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Jonah Goldberg: Why 'RINOs' would fare better in the Senate midterms than Trump's MAGA candidates

The hopes of the GOP in retaking the U.S. Senate in November depend entirely on a handful of first-time, and flawed, candidates.

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Pennsylvania GOP Senate candidate and former TV personality Dr. Mehmet Oz speaks as former President Donald Trump listens at a rally to support local candidates at the Mohegan Sun Arena on Sept. 3, 2022, in Wilkes-Barre, Pennsylvania.
Spencer Platt/Getty Images/TNS
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I'm a fan of ironic nicknames: big men named "Tiny," bald dudes who go by "Curly," etc. But in politics there's no nickname more ironic than RINO, short for "Republican in Name Only."

Originally it was supposed to describe Republicans who went along with Democrats for political expediency. In the 1990s, when RINO really took off as a conservative epithet, it was usually aimed at either liberal Republicans like Pennsylvania Sen. Arlen Specter or obnoxious Republicans who relished opportunities to break party ranks, also like Arlen Specter.

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Today it basically just means "not MAGA" or "insufficiently Trumpy."

And that's the irony, because the so-called RINOs are pretty much the only politicians who actually care about the Republican Party.

The hopes of the GOP in retaking the U.S. Senate in November depend entirely on a handful of first-time candidates: celebrity TV doctor Mehmet Oz in Pennsylvania, former football star Herschel Walker in Georgia, retired general and active crank Donald Bolduc in New Hampshire and, in Arizona, Blake Masters, a former libertarian minion of billionaire Peter Thiel.

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Aside from being hand-picked by former President Trump, what they all have in common is not just little-to-no political experience but also shallow roots in the Republican Party. And yet, they all vow to take on the RINOs controlling the GOP, and the RINO-in-Chief, Sen. Mitch McConnell.

McConnell is a lifelong Republican who beat Bob Dole's record as the longest-serving GOP Senate floor leader. He has earned Democratic animosity for decades, not least for orchestrating the conservative takeover of the Supreme Court. But in MAGA land he's a liberal stooge. Stop laughing.

Meanwhile, Trump, a former Democrat and Reform Party presidential wannabe, had to be talked out of leaving the GOP to start his own party. He's never put the needs of the party ahead of his own. He uses the term RINO to describe any Republican who crosses him -- on impeachment, on his election lies, whatever. He says" 'Giveaway' Mitch McConnell" is a RINO "who gives the Dems everything, and gets NOTHING for it -- Never fights for Republicans!"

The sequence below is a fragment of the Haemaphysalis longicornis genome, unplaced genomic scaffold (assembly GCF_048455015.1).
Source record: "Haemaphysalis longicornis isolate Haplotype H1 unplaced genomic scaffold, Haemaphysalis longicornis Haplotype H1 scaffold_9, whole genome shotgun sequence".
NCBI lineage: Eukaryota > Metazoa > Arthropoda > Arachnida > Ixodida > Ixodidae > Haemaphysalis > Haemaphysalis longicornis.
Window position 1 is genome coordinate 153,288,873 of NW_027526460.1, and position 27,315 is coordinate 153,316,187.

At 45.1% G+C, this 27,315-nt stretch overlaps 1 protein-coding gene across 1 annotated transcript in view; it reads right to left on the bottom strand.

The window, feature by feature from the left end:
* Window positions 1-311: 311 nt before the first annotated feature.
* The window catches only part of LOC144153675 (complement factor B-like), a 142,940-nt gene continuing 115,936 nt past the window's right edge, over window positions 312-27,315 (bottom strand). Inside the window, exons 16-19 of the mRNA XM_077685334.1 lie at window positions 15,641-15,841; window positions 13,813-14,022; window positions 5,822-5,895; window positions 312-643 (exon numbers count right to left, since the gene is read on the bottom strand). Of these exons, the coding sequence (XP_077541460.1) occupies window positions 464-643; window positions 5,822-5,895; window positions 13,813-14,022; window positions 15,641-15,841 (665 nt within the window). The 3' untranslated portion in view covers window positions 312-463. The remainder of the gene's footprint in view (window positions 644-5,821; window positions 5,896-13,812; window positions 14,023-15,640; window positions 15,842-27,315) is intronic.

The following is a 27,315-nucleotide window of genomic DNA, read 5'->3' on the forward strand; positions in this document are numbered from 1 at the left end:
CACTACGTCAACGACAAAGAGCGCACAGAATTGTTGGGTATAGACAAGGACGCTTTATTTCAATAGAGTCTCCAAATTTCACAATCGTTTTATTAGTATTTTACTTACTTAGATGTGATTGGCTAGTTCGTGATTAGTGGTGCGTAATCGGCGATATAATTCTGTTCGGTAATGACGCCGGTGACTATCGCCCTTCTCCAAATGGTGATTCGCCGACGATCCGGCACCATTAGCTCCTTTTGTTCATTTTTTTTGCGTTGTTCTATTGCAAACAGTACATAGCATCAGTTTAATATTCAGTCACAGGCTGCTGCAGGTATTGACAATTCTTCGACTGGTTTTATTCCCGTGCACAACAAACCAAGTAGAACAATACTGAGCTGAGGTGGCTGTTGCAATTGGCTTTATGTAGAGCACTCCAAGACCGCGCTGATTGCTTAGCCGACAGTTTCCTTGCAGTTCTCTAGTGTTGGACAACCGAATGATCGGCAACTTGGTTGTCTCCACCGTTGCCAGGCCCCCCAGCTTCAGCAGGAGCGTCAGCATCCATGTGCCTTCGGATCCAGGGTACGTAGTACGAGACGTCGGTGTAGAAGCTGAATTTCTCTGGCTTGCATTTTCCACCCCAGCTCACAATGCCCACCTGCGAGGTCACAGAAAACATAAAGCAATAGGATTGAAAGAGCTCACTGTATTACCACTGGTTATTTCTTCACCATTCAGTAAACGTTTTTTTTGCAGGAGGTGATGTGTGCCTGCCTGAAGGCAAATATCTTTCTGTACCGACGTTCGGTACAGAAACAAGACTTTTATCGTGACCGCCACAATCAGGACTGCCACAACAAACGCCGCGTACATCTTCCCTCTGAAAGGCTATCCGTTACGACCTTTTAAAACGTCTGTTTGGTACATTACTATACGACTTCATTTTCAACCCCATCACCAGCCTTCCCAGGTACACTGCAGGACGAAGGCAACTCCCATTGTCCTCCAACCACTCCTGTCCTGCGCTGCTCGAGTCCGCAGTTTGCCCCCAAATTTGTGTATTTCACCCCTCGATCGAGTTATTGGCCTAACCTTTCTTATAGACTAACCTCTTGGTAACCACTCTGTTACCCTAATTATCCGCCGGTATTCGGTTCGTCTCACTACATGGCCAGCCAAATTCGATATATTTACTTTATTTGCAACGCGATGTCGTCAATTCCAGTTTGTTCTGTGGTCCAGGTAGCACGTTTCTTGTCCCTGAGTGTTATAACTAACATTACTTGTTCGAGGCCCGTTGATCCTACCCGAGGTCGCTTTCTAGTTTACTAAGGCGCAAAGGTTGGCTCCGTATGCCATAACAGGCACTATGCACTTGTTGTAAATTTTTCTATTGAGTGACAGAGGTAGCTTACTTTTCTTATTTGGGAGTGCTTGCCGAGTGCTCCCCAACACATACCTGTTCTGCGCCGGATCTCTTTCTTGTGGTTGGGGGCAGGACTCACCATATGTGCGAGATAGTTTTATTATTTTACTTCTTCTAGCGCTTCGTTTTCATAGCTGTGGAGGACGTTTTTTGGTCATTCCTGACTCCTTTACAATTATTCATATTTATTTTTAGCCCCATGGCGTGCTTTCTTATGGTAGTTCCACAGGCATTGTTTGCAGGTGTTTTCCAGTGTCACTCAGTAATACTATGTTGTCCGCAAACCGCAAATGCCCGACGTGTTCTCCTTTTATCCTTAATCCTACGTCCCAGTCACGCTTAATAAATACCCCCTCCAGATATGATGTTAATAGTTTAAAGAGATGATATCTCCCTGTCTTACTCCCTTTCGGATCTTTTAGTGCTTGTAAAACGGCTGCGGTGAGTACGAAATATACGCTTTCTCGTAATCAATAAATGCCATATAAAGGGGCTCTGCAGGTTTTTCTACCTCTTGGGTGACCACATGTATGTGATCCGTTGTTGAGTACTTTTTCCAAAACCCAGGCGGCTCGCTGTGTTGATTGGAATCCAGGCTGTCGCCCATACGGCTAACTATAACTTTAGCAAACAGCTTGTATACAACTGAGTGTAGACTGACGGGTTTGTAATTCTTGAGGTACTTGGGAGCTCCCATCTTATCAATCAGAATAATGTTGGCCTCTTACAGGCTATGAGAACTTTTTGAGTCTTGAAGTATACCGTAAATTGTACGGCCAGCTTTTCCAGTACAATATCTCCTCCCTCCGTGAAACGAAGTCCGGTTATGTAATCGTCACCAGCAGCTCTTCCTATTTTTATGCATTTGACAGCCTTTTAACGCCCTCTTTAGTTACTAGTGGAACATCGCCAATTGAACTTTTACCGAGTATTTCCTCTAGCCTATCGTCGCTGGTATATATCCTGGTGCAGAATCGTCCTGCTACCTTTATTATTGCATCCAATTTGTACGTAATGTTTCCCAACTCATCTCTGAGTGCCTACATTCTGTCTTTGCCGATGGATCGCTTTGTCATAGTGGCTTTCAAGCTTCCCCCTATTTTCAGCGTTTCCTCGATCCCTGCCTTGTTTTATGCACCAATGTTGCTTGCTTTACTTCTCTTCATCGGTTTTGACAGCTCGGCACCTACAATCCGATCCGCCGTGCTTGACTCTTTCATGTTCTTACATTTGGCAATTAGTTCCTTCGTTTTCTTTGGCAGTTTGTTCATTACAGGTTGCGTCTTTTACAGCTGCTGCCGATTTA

But the obsession with RINOs goes beyond Trump. In a recent interview with MAGA mogul Steve Bannon, Rep. Marjorie Taylor Greene (R-Georgia) said that if Masters wins, he won't vote for McConnell as leader, and that will amount to "cutting the head off the snake" by "defeating Mitch McConnell, the RINO that has controlled the Senate for years now."

Indeed, Greene believes that was the real reason McConnell's super PAC, the Senate Leadership Fund, was pulling nearly $10 million worth of ad buys out of Arizona: "Because Blake Masters is not the type of senator Mitch McConnell wants in Washington."

Of course, it couldn't be that the race is getting away from Masters, and McConnell is opting to support salvageable races elsewhere, including in Ohio where J.D. Vance, another newbie handpicked by Trump and Thiel, is struggling to win what should be an easy race. The Senate fund last month announced an infusion of $28 million to support Vance's effort.

Trump has more cash on hand, $99 million, in his Save America PAC than the $80 million the Democratic National Committee and Republican National Committee have combined. Trump spent some money in the primaries to take out incumbent Republicans who were insufficiently loyal to him, but since then Save America has given a total of $757,000 to federal candidates and $150,000 to the Republican Party, according to Open Secrets. In August alone, it spent $3.9 million on Trump's legal fees.

McConnell's Senate Leadership Fund is spending 10 times that in Georgia alone, to drag Walker across the finish line (On Friday, Trump allies announced a new super PAC -- MAGA Inc. -- that will allegedly give more money in the midterms, but the real goal is to create a new vehicle to fund a 2024 bid.)

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In all of these Senate races, a RINO would have fared better. Arizona and New Hampshire Govs. Doug Ducey and Chris Sununu would have won in a cakewalk but balked at the idea of running amid Trump's wreckage. Oz barely beat David McCormick in Pennsylvania's Senate primary, thanks to Trump's help, but McCormick would have been the better general election candidate. And pretty much any Republican capable of speaking in complete sentences would surely be doing better than Walker is doing right now in Georgia. But Trump put his own needs ahead of the party's.

Trump accuses McConnell of being a "a pawn for the Democrats," but Democrats benefit when Trump is in the news, which is why President Biden and the Democrats are trying to make the midterms all about Trump and "MAGA Republicans." It makes you wonder: Who's the real pawn?

Jonah Goldberg is editor-in-chief of The Dispatch and the host of The Remnant podcast. His Twitter handle is @JonahDispatch.

©2021 Tribune Content Agency, LLC.

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